Gary Beach, publisher of CIO magazine, posed questions to Jim Leto, President & CEO, Robbins-Gioia; Satish Maripuri, COO, Lionbridge; and Alex Kormushoff, executive vice president and general manager, Worldwide Field Operations. Here is some of the exchange.
Gary: Warren McFarlan earlier said, “We are now entering the most exciting period ever in information technology.” Is this just Warren McFarlan hyperbole or are we on this cusp—as recent tech poll suggests—of a new economy?
Jim: The interesting aspect of this for me is that I was in midst of this debate in Congress ten years ago, when I was at PRC. The question then was, Is the Internet a flash in pan or something that’s going to last? I was on the part saying it would last. Thankfully! I think my grandchildren will grow up in a world where libraries are not needed, where they’ll find a job online and telecommute, learn things far before we ever did. I think of the Internat as salt—ubiquitous and all but free. With a very high elasticity of demand. It’s available to virtually everybody, it’s just a matter of time.
Satish: Tom Friedman’s book [The World is Flat] talks about the third phase of globalization. With the Internet you can leverage geography to bring economics to where you want it to be.
Alex: The interesting thing I see is a parallel between first generation of Internet and what we went through when we went from MRP to MRP2 to ERP. I see the Internet as being at the MRP1 phase. Many of our customers are looking to the next generation of e-business. I see us at a phase moving to the second generation. It’s manifesting itself as business and tech leaders having—again—to sit down and work out a strategic plan.
Gary: Some say the infrastructures of most corporations are not ready for the burst of new applications that is coming. Is it all going to have to be rebuilt to take advantage of the kinds of processes and tools that are going to be on offered for a new robust e-business economy?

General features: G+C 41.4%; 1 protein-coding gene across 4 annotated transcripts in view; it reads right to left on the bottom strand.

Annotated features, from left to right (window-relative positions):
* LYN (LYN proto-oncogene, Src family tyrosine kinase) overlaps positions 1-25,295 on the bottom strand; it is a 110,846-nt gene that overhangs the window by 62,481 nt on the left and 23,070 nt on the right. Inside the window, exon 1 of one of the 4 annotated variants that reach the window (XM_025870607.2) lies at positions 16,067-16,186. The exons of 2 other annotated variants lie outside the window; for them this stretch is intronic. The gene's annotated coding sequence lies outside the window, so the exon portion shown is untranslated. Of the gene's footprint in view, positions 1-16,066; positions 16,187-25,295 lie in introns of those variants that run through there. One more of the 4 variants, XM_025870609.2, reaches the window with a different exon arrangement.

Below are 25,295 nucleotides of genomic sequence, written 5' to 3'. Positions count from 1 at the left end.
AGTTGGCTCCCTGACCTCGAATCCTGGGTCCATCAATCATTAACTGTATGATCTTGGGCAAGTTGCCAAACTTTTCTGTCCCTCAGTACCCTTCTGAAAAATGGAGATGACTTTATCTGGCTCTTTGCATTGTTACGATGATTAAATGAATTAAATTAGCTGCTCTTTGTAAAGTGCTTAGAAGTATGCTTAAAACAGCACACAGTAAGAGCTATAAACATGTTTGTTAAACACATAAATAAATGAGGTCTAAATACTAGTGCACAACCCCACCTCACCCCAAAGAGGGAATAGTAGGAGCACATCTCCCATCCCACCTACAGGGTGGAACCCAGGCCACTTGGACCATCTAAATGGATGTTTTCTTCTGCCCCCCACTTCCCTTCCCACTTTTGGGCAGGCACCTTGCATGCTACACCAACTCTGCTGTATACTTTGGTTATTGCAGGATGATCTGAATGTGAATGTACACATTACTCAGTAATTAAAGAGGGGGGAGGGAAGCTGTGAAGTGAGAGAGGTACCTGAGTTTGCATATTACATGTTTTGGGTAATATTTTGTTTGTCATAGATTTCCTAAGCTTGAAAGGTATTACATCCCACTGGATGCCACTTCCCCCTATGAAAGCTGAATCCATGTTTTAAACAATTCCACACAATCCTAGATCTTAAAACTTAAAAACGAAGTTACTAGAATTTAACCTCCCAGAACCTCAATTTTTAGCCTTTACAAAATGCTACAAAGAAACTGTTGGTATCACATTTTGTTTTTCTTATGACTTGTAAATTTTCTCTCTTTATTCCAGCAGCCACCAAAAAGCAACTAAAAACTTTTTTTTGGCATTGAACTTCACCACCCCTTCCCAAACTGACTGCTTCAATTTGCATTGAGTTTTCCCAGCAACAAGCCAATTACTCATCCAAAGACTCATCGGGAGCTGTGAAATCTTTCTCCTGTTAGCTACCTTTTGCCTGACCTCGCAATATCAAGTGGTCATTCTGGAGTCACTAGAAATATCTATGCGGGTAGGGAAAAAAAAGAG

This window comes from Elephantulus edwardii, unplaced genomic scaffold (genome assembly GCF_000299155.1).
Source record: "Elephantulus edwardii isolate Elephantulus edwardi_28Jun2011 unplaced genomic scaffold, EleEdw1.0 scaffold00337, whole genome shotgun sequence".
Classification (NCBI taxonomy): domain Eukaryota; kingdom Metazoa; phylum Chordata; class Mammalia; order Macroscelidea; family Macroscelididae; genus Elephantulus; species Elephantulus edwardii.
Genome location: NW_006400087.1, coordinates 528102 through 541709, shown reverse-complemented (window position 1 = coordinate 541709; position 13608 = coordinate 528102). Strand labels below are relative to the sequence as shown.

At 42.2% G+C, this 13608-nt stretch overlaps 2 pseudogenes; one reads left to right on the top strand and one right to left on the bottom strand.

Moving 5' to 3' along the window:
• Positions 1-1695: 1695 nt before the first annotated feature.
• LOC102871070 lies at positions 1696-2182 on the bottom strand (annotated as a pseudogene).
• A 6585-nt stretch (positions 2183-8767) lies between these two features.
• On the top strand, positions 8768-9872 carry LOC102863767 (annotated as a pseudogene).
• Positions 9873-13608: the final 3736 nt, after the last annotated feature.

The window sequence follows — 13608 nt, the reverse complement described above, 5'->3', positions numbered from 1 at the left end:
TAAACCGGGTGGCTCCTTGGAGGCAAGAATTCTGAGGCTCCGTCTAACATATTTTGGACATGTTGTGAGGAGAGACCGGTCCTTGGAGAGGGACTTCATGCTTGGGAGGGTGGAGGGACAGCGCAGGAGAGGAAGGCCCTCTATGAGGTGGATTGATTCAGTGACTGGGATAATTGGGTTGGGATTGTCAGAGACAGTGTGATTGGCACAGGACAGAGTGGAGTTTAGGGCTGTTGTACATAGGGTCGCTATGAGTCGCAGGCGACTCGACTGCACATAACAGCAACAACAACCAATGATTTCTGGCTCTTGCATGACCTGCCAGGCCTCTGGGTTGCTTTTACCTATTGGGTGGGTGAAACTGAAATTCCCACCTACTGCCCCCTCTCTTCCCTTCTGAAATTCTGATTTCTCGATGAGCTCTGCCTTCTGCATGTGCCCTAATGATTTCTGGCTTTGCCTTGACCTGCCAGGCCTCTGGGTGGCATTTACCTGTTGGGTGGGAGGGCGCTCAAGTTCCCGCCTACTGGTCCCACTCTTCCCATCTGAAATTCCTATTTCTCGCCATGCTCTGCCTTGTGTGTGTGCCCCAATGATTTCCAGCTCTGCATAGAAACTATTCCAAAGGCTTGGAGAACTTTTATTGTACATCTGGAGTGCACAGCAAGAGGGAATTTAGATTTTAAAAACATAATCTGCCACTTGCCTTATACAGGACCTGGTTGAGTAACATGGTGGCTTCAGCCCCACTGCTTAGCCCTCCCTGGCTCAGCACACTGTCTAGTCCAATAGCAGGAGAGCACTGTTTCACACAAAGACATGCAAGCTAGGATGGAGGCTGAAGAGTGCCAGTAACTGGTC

Jim: I worry about the traditional infrastructure, the data centers and processing business. But I also worry about new needs, such as those driven by events like terrorism. Look at Customs… technology is being thrust at 20,000 Customs agents: We took away their clipboards and gave them computers. Hiring the whole TSA was a radical transformation. Then they had to develop TSA Command and Control in six months.
Satish: The infrastructure is there but it’s the rate of change that you need to put into the equation. What’s the fastest rate of change you can muster?
Alex: I think it’s not in place because today’s e-business is still very much a push dynamic. More and more customers are looking for people-oriented process or customized information. Today’s approaches are still very much based on client-server and earlier era.
Gary: Who’s driving e-business initiatives at firms?
Satish: To a large extent it’s the people in this room. You see nowadays all agreements wired with SLAs.
Alex: It’s all over the place, no one group or function. In most successful companies it’s driven by business and support by it. Or else the IT executive has strong biz background.
Jim: Consumers drive the evolution of e-business on the Internet.
Gary: Is the biggest obstacle to e-business adoption the unwillingness of companies to rebuild their systems to adopt? What processes will businesses have to repurpose?
Jim: Consumers drive the evolution of e-business on the Internet. Period. End of sentence. Listen to them to determine your strategic plan. A ten-year plan is too long. Technology is only an enabler. The role of the CIO is to match technology to strategy, which is at the behest of customer.
–Sandy Kendall, CIO.com Web Editor